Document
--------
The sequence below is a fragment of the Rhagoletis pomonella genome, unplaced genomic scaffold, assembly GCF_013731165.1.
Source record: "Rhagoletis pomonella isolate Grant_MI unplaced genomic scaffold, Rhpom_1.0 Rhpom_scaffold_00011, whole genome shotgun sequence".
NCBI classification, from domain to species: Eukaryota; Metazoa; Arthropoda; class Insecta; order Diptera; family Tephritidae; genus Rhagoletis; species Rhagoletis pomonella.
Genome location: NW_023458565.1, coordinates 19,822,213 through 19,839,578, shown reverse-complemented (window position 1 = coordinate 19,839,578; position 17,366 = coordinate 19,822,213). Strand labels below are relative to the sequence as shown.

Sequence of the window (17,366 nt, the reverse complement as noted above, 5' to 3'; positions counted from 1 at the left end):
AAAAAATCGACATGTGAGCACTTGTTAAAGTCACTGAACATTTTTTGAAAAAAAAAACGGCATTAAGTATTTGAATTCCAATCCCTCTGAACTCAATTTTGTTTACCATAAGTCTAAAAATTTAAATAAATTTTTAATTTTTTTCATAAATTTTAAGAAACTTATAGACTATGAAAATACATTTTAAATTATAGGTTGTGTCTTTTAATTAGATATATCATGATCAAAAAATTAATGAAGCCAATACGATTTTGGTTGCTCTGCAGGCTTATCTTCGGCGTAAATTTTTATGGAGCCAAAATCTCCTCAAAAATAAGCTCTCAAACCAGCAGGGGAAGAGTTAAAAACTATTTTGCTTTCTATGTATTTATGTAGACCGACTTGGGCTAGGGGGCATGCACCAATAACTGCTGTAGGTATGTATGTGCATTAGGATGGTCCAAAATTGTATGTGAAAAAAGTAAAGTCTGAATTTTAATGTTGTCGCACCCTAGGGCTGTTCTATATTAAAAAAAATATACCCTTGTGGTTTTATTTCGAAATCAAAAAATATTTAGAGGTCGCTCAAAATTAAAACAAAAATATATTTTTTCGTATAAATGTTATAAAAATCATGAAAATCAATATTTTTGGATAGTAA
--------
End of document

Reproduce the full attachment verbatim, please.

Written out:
The sequence below is a fragment of the Rhagoletis pomonella genome, unplaced genomic scaffold, assembly GCF_013731165.1.
Source record: "Rhagoletis pomonella isolate Grant_MI unplaced genomic scaffold, Rhpom_1.0 Rhpom_scaffold_00011, whole genome shotgun sequence".
NCBI classification, from domain to species: Eukaryota; Metazoa; Arthropoda; class Insecta; order Diptera; family Tephritidae; genus Rhagoletis; species Rhagoletis pomonella.
Genome location: NW_023458565.1, coordinates 19,822,213 through 19,839,578, shown reverse-complemented (window position 1 = coordinate 19,839,578; position 17,366 = coordinate 19,822,213). Strand labels below are relative to the sequence as shown.

Sequence of the window (17,366 nt, the reverse complement as noted above, 5' to 3'; positions counted from 1 at the left end):
AAAAAATCGACATGTGAGCACTTGTTAAAGTCACTGAACATTTTTTGAAAAAAAAAACGGCATTAAGTATTTGAATTCCAATCCCTCTGAACTCAATTTTGTTTACCATAAGTCTAAAAATTTAAATAAATTTTTAATTTTTTTCATAAATTTTAAGAAACTTATAGACTATGAAAATACATTTTAAATTATAGGTTGTGTCTTTTAATTAGATATATCATGATCAAAAAATTAATGAAGCCAATACGATTTTGGTTGCTCTGCAGGCTTATCTTCGGCGTAAATTTTTATGGAGCCAAAATCTCCTCAAAAATAAGCTCTCAAACCAGCAGGGGAAGAGTTAAAAACTATTTTGCTTTCTATGTATTTATGTAGACCGACTTGGGCTAGGGGGCATGCACCAATAACTGCTGTAGGTATGTATGTGCATTAGGATGGTCCAAAATTGTATGTGAAAAAAGTAAAGTCTGAATTTTAATGTTGTCGCACCCTAGGGCTGTTCTATATTAAAAAAAATATACCCTTGTGGTTTTATTTCGAAATCAAAAAATATTTAGAGGTCGCTCAAAATTAAAACAAAAATATATTTTTTCGTATAAATGTTATAAAAATCATGAAAATCAATATTTTTGGATAGTAA